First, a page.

Physical, biochemical and cellular mechanisms of gastrulation
I will use experimental tools available in C. elegans to determine the biochemical and cellular mechanisms by which
cells of various lineages accomplish gastrulation, and I propose to develop technology that will allow us to investigate the physical basis of gastrulation, by measuring the forces generated by the embryo during this process.
During embryonic development, various cellular behaviors are used to achieve diverse morphogenetic outcomes in different tissues and species. However, the extent to which diverse cellular behaviors can be used to achieve similar morphogenetic outcomes has not been explored. In C. elegans gastrulation, multiple cells move from the surface of the embryo to the interior. Endodermal precursors are known to internalize via apical constriction, and mesodermal precursors have been proposed to internalize via the same mechanism. However, preliminary results from our group indicate that some genes necessary for apicobasal cell polarity and apical constriction are required for internalization of endodermal, but not mesodermal precursors, raising the possibility that different cellular behaviors underlie these superficially similar morphogenetic movements. We have therefore begun to test hypothetical cell behaviors that could be responsible for the internalization of mesodermal precursors. Our preliminary data raise the possibility that cell migration, rather than epithelial-like apical constriction, leads of internalization of these cells. Our results identify different strategies for accomplishing similar morphogenetic movements in the context of a single embryo.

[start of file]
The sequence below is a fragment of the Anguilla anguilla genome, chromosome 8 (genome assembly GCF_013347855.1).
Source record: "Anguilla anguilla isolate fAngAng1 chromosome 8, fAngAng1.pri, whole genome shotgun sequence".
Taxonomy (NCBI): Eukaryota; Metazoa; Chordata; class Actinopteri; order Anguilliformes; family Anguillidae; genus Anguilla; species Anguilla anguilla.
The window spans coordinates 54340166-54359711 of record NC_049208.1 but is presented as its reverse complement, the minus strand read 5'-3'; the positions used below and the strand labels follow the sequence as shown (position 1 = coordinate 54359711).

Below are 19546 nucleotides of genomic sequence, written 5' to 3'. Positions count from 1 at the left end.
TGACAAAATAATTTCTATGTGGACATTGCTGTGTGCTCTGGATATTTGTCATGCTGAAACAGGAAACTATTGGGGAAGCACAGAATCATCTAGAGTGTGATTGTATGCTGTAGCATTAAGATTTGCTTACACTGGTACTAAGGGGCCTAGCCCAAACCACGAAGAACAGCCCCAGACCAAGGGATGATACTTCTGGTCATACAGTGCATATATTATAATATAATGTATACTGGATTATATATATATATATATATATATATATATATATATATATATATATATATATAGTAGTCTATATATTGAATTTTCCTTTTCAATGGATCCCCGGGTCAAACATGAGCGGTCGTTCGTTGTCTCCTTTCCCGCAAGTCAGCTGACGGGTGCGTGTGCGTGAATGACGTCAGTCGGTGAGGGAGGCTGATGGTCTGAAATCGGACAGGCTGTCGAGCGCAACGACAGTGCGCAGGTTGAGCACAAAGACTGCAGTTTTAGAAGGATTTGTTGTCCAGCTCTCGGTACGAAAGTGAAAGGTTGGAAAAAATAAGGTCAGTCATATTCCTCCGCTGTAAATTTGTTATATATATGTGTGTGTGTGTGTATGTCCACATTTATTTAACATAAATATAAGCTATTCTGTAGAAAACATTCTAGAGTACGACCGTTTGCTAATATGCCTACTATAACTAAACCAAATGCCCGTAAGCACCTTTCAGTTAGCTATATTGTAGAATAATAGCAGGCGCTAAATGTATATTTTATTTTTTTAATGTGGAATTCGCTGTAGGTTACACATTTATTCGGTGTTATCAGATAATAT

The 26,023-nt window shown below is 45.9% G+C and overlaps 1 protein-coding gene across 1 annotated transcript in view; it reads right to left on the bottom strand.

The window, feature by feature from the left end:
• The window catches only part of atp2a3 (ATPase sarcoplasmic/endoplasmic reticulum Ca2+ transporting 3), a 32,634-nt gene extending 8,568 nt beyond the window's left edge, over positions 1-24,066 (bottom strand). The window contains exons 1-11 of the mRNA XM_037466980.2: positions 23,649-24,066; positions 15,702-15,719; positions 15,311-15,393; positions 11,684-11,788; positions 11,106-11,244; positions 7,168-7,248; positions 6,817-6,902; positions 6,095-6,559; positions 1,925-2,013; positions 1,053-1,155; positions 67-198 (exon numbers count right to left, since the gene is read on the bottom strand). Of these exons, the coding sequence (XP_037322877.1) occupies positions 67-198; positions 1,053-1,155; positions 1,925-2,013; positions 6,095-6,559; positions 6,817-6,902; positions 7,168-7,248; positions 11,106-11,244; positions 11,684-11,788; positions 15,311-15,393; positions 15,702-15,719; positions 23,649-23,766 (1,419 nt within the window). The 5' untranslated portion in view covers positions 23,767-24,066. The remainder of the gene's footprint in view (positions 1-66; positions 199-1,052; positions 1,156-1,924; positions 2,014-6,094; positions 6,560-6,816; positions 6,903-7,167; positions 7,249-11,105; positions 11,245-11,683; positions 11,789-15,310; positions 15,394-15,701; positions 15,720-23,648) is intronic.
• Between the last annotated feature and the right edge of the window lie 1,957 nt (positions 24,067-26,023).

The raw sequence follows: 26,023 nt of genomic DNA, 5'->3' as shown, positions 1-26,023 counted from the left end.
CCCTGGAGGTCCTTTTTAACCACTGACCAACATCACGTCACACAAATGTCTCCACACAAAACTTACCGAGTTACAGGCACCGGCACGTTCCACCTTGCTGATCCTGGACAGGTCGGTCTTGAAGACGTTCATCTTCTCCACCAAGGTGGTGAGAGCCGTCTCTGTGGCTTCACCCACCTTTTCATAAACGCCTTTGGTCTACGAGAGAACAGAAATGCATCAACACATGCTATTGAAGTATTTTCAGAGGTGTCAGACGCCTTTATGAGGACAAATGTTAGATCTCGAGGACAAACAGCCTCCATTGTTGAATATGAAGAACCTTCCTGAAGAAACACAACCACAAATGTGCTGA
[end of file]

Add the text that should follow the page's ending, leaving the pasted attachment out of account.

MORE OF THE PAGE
Honors and awards during Dan's postdoc:
Publications from Dan's postdoc so far: